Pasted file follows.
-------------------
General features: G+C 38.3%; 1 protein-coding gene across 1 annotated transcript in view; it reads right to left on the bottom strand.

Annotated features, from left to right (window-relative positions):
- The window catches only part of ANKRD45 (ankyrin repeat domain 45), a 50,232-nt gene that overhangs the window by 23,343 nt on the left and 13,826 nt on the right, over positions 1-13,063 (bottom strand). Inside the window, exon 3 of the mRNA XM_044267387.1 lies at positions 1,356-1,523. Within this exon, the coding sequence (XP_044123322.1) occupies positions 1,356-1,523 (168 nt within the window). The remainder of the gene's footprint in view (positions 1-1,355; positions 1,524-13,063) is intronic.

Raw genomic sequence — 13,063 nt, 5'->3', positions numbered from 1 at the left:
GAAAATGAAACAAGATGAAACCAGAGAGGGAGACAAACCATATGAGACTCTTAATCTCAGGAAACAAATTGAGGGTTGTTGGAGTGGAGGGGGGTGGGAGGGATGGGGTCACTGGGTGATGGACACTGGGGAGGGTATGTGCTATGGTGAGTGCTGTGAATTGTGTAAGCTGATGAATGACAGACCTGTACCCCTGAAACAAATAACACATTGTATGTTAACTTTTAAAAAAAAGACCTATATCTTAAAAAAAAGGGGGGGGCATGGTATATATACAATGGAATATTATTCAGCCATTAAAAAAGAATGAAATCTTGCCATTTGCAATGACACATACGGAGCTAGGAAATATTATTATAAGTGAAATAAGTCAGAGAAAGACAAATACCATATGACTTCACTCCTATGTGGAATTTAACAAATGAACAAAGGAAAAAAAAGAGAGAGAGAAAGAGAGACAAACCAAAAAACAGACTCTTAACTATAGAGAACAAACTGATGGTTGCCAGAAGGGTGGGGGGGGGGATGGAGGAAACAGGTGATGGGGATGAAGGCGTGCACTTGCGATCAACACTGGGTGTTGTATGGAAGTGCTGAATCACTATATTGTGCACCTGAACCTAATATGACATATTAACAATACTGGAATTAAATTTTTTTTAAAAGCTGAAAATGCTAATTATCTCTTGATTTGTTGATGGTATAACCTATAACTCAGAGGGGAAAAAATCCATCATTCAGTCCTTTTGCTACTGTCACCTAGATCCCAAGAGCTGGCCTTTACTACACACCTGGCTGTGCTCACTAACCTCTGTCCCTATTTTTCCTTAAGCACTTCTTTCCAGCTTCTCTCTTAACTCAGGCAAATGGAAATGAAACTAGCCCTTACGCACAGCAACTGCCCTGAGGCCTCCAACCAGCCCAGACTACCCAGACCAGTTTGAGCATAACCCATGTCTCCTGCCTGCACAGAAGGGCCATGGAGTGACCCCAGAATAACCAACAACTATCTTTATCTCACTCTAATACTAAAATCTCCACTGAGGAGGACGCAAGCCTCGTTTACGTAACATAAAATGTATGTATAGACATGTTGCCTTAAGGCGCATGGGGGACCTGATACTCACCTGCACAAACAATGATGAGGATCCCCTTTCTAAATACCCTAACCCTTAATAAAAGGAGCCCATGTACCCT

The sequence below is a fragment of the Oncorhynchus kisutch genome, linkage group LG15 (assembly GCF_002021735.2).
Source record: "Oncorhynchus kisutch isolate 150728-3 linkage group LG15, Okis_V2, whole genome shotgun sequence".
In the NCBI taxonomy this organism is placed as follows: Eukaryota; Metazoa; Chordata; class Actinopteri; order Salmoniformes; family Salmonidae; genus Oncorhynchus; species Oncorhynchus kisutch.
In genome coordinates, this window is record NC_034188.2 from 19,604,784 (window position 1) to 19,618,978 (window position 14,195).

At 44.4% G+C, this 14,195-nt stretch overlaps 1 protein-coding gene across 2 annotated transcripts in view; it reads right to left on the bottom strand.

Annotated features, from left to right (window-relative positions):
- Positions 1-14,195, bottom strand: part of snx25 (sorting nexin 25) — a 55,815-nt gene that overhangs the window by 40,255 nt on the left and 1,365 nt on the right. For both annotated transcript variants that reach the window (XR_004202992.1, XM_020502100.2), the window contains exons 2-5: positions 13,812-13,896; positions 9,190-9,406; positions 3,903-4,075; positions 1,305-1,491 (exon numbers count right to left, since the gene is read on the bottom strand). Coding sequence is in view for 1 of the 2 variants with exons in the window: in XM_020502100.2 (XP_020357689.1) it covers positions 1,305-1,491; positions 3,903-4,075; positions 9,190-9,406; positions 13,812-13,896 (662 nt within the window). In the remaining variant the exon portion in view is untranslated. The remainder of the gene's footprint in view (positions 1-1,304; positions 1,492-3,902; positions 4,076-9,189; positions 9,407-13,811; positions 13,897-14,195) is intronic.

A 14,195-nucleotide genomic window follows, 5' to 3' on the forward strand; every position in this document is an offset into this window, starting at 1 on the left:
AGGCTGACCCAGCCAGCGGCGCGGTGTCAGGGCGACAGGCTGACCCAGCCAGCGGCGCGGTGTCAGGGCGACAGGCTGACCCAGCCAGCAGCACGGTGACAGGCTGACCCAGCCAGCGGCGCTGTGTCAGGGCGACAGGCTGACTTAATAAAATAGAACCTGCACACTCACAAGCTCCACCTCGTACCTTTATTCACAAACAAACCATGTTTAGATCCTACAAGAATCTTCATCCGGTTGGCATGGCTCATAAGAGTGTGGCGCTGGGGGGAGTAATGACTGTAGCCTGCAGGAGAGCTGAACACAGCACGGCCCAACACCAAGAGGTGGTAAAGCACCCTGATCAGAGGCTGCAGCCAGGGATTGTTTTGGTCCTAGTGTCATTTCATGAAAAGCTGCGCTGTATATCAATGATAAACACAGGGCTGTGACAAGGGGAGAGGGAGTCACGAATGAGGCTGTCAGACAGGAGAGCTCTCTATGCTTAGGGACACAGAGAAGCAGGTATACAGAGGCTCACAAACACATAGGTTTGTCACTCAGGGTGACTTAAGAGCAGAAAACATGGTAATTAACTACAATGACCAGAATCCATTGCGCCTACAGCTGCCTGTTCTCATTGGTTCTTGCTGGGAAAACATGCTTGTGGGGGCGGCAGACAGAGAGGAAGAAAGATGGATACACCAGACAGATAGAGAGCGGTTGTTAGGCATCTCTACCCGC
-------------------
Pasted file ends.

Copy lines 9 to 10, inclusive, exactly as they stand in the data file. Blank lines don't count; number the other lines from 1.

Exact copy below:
In genome coordinates, this window is record NC_034188.2 from 19,604,784 (window position 1) to 19,618,978 (window position 14,195).

At 44.4% G+C, this 14,195-nt stretch overlaps 1 protein-coding gene across 2 annotated transcripts in view; it reads right to left on the bottom strand.